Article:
Film Scouts Diaries

1996 Venice Film Festival Diaries
Day 7

by Howard Feinstein

Wednesday, September 4

I have to admit that I've been walking out of a lot of movies this year. Would you stay in the theater to watch Vincent d'Onofrio talk to the camera (as if it were a woman interviewer) for an hour and a half? The premise in this film, called "Guy" and directed by Brit Michael Lindsay-Hogg, is a conceit that's been tried before ("Lady in the Lake", back in the '40s, for example), and, to make matters worse, it's set in Los Angeles.

I was compelled to exit from "Ponette", French director Jacques Doillon's study of a little girl (this kid looks like the young Jeanne Moreau) who has lost her mother and now plays with a rag doll she calls Yoyette. The young actress who plays Ponette did get into a little fight with "Basquiat" director Julian Schnabel by the pool of the Hotel des Bains. She was playing in the designated children's area, while Schnabel was doing interviews nearby. He wanted her to shut up. The rumor here, by the way, is that Schnabel, whose ego has trampled the Lido, is absolutely certain that his film will win the top prize.

That is rather doubtful. Abel Ferrara's brilliant "The Funeral" has already made a major impact here. The nerve of Schnabel: he comes with his first movie ever, and he actually thinks he can beat someone like Ferrara, who has made two dozen films - and good ones, like "Ms. 45", "The Bad Lieutenant", and "Dangerous Game" - over the past 20 years. And he would never, never, never superimpose a blond surfer on the Manhattan skies the way Schnabel does in "Basquiat". Only Woody Allen can get away with such a device - and that's his mother telling him to marry a Jewish girl, and it's played for comedy.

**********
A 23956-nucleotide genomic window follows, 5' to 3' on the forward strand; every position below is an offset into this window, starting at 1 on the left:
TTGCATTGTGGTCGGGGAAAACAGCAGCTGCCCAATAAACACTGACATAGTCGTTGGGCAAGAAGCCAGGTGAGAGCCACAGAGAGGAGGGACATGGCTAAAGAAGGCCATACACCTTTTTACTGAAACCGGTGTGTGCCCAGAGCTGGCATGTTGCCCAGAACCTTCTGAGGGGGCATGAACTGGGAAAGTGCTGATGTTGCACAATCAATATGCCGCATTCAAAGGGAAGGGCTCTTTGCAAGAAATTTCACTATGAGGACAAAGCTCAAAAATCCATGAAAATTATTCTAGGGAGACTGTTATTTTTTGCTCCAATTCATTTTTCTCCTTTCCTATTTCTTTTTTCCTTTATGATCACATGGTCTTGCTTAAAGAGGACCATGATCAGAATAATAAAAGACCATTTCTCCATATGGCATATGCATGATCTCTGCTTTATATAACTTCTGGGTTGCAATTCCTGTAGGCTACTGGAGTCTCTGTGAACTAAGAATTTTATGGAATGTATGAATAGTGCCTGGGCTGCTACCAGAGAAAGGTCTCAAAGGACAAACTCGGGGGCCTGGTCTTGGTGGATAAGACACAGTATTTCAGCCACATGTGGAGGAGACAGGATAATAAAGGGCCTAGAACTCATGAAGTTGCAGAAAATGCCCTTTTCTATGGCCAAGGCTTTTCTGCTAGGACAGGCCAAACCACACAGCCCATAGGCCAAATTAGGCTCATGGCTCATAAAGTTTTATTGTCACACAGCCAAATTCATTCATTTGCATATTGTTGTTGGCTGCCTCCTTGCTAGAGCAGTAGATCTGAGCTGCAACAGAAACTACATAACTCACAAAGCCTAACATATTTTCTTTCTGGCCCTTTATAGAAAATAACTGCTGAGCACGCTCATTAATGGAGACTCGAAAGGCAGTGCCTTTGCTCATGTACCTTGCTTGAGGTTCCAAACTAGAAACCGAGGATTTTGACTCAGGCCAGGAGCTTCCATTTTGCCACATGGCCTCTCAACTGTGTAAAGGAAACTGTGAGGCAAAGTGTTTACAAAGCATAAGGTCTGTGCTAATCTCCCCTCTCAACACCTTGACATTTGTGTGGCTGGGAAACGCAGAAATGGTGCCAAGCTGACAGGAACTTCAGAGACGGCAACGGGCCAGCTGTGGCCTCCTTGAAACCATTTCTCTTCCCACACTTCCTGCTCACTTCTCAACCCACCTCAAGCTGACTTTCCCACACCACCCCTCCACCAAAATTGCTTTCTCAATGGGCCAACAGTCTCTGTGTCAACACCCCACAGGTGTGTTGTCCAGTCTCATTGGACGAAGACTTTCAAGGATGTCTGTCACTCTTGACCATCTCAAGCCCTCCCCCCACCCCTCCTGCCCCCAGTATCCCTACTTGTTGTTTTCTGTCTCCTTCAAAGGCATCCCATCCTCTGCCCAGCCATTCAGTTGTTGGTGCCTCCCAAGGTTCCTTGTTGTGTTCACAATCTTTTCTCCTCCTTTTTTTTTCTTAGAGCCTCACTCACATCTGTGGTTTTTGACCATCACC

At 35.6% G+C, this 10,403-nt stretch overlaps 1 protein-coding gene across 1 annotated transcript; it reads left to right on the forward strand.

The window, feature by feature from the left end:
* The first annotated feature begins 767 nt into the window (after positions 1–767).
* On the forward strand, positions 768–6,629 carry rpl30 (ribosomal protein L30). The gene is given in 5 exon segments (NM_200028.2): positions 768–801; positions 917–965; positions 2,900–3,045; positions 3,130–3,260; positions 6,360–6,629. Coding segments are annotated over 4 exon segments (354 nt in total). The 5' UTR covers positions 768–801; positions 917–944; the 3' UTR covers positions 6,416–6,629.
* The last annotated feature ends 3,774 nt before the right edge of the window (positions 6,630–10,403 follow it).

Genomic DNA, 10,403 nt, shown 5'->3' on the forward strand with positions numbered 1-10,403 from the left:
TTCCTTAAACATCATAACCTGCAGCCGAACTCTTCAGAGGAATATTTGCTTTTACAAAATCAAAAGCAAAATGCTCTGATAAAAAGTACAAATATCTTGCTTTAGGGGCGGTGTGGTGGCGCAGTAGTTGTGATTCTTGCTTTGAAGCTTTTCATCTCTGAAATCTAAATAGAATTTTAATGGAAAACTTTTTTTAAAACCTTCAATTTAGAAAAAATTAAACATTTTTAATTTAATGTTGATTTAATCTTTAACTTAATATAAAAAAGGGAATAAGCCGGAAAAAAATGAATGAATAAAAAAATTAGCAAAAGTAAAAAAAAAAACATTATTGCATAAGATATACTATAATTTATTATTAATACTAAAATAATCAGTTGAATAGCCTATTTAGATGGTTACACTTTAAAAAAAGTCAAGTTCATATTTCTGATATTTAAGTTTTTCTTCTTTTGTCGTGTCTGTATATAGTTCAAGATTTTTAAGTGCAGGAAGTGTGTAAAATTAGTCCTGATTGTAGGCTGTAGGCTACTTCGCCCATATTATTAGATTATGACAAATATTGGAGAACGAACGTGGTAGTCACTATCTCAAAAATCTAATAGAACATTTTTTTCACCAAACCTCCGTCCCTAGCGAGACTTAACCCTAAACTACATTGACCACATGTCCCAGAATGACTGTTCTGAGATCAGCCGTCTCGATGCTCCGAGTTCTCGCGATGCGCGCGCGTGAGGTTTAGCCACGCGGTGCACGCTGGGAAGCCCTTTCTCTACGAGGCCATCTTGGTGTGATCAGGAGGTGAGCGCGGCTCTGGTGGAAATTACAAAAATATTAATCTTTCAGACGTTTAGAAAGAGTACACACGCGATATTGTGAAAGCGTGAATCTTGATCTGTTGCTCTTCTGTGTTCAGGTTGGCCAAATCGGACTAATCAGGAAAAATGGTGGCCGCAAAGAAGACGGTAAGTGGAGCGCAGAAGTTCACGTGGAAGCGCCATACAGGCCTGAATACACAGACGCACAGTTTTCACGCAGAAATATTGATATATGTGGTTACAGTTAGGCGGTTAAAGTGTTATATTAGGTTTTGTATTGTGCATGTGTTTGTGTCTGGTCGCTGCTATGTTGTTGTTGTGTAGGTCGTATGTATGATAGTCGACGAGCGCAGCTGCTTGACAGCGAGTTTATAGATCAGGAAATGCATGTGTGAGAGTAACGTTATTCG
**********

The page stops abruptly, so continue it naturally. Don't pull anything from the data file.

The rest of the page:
Besides Ferrara, another gifted filmmaker has made a splash here. Emma-Kate Croghan, a 23-year-old Australian, came here with "Love and Other Catastrophes", a delightful movie about a group of college friends and their individual and collective problems. (It was shown in the market at Cannes, but I missed it. Fortunately for those of you in American, Fox Searchlight, which has been releasing some dogs lately, will open it early next year.)

"Love and Other Catastrophes" is the kind of pearl that makes the long festival days worthwhile. It has energy, it's fresh, the characters are not two-dimensional. It centers around Mia (Frances O'Connor), who is trying to change her college department (thankfully, she wants to get out of cinema studies) and is having problems with her girlfriend. (The lesbian relationship is a given; nothing big is made of it - like real life.) One of Mia's friends has a crush on one boy, but a second boy is the one who likes her. Things like that. It's a movie about the joy of friendship, and how simple things (like which films we like) can be the best indicators of who we like.

Australia and New Zealand are, in fact, dominating this last portion of the festival, much as the U.S. had ruled the first. Scott Hicks's "Shine" is the closing night event, and Jane Campion's "Portrait of a Lady" plays one night before. Nicole Kidman is arriving this afternoon. If one more bellboy asks me if it's true that Tom Cruise is coming too, I'm going to reduce his tip from 1500 to 500 lira - and even 30 cents seems like a generous gratuity.

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